Mr. Win Griffiths: To ask the Deputy Prime Minister how many architects have been referred to the disciplinary committee of the Architects Registration Board (a) before being taken to court and (b) after court proceedings in each of the last five years. 
|Number of cases||Remarks|
Data are not held centrally, and may not have been disclosed to ARB, on whether legal proceedings have been taken after a finding of fault by the PCC. Data on whether legal proceedings material to the case have preceded a hearing by the PCC would be available only at disproportionate cost.
Mr. Leslie: The Office of the Deputy Prime Minister has no plans to change the primary or secondary legislation concerning council tax exemptions, discounts and disregards other than those set out in the Local Government Bill currently before Parliament.
Mr. Pickles: To ask the Deputy Prime Minister what capacity of electricity used in his Department's buildings is generated in a combined heat and power plant; and what plans he has to increase that capacity. 
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The Office of the Deputy Prime Minister, in partnership with Comic Relief, have each allocated £1 million funding to set up a national freephone helpline for victims of domestic violence, underpinned by a 'refuges on line' database. This will bring together the advice services currently provided by Refuge and the Women's Aid Federation of England and will offer instant access to information on refuge accommodation and specialist services. It is anticipated that the full system will be fully operational towards the end of 2003.
In July 2002, the main homelessness provisions of the Homelessness Act 2002 and the Homelessness (Priority Need for Accommodation) (England) Order 2002 were brought into force. These required local housing authorities to take a more strategic approach to preventing and tackling homelessness, placed stronger duties on authorities to help homeless people, and extended the groups of homeless applicants who have a priority need for accommodation, including, among others, people vulnerable as a result of fleeing their home because of violence. The Homelessness Directorate will be allocating £70 million in 200304 to local authorities to help them address homelessness. This will include some support for domestic violence schemes where local authorities have identified this as a priority.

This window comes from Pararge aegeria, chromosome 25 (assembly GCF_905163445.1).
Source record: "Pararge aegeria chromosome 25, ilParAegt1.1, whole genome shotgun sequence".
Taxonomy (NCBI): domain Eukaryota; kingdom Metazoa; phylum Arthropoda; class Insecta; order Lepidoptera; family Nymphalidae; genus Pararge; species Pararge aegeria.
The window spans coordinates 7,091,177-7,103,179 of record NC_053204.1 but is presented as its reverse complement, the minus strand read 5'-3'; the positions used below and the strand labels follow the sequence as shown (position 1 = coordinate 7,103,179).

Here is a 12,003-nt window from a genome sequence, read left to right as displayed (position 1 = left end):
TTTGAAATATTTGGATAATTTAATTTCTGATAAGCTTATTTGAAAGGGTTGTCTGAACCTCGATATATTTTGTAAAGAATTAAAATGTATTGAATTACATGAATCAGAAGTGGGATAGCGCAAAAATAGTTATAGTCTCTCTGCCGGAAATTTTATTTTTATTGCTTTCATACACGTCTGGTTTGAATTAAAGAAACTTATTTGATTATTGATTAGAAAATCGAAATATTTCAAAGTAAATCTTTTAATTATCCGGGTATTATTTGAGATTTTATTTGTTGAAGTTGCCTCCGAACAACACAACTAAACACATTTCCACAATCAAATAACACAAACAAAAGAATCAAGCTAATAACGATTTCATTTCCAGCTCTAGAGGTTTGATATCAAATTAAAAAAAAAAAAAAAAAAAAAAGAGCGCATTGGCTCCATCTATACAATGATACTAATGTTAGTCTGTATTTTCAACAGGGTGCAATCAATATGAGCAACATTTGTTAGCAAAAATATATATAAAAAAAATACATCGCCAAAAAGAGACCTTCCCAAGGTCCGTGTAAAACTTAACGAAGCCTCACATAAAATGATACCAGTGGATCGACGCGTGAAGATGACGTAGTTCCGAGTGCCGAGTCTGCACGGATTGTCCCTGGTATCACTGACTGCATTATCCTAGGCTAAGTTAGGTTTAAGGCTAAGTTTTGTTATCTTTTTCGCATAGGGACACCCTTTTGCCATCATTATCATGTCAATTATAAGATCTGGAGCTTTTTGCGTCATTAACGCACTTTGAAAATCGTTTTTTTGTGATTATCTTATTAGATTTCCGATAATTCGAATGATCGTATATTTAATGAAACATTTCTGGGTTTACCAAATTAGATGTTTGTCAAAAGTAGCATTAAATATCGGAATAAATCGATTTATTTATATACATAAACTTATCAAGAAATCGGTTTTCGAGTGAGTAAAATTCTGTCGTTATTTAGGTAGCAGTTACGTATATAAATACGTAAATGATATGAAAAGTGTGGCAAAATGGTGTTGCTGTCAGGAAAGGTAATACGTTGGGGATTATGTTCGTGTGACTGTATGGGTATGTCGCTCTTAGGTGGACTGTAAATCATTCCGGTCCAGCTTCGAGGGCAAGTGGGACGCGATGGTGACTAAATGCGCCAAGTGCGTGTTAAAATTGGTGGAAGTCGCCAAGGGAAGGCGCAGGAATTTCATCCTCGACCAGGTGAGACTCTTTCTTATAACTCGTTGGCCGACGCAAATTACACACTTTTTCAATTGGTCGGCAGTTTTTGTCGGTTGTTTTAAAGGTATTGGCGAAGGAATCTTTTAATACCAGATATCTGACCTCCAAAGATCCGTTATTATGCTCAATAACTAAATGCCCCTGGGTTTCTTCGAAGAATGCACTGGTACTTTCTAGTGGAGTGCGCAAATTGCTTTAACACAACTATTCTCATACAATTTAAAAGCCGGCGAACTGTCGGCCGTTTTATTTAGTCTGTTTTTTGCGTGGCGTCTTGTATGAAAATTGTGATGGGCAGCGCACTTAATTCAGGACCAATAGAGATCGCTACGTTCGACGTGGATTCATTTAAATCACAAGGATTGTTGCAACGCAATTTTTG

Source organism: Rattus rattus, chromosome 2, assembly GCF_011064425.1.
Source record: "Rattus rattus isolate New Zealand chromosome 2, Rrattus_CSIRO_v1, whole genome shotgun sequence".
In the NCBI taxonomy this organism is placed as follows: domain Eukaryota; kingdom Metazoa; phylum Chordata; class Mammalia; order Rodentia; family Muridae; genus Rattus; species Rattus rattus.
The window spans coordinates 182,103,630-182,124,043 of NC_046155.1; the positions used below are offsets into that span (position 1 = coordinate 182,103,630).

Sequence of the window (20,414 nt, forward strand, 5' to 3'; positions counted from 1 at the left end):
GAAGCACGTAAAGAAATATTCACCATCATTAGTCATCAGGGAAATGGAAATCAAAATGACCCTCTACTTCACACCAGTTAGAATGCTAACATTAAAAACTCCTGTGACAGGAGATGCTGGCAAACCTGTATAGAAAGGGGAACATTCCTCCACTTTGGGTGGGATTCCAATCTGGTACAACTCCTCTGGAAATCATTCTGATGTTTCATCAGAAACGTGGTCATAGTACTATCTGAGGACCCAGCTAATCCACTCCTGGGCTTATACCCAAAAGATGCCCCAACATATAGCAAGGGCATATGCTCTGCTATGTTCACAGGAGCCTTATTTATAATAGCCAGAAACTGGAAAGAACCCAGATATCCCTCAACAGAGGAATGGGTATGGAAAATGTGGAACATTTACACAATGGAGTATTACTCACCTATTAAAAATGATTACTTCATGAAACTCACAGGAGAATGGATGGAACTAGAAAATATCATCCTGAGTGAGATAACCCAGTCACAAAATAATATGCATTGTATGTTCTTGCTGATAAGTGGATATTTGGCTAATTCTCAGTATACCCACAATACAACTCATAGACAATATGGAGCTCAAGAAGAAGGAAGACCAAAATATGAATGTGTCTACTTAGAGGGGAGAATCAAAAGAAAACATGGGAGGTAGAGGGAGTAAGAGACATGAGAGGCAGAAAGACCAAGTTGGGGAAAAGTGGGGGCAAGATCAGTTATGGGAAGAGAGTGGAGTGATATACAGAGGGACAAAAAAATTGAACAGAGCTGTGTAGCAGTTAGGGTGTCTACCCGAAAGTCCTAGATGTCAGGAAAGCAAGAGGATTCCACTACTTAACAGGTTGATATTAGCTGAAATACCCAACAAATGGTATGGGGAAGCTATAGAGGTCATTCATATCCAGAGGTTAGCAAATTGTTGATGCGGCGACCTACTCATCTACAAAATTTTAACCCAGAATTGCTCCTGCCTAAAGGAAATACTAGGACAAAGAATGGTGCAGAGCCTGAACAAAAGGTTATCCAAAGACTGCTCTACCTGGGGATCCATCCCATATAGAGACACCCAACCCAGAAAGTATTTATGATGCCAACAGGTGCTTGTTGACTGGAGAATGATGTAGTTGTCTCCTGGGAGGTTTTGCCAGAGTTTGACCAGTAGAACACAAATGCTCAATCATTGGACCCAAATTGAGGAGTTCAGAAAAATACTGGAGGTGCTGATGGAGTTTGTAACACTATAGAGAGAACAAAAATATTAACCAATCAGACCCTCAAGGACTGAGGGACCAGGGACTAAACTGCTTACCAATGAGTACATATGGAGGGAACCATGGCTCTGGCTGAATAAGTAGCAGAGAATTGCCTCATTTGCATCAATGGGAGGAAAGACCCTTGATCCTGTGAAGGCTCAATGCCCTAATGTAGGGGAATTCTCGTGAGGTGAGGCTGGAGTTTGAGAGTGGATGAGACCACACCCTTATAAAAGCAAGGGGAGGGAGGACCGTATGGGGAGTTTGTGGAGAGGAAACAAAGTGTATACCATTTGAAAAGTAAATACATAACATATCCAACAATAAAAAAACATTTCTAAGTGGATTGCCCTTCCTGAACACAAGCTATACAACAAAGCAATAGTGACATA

The Office of the Deputy Prime Minister has also announced at the end of last year a £7 million capital investment programme through the Housing Corporation to extend and renovate the national network of women's refuges in England. Initial allocations are being agreed with the Housing Corporation for 200304 and it is hoped that further schemes will be supported in the following two years.
The Supporting People programme, which begins on 1 April, will put in place a new integrated policy and funding framework for housing-related support services, including those for people experiencing domestic violence. Current annual expenditure is £34 million for a total of 5,000 places. Local authorities have now submitted their shadow Supporting People strategies. These are currently being analysed and will provide valuable data on the supply of refuge and support services for people experiencing domestic violence, so helping to inform and direct future action.
Supporting People guides have also been issued on addressing the accommodation and support needs of households experiencing domestic violence; and two dedicated co-ordinators are working with providers and local authorities to ensure that the sector is prepared for the new programme.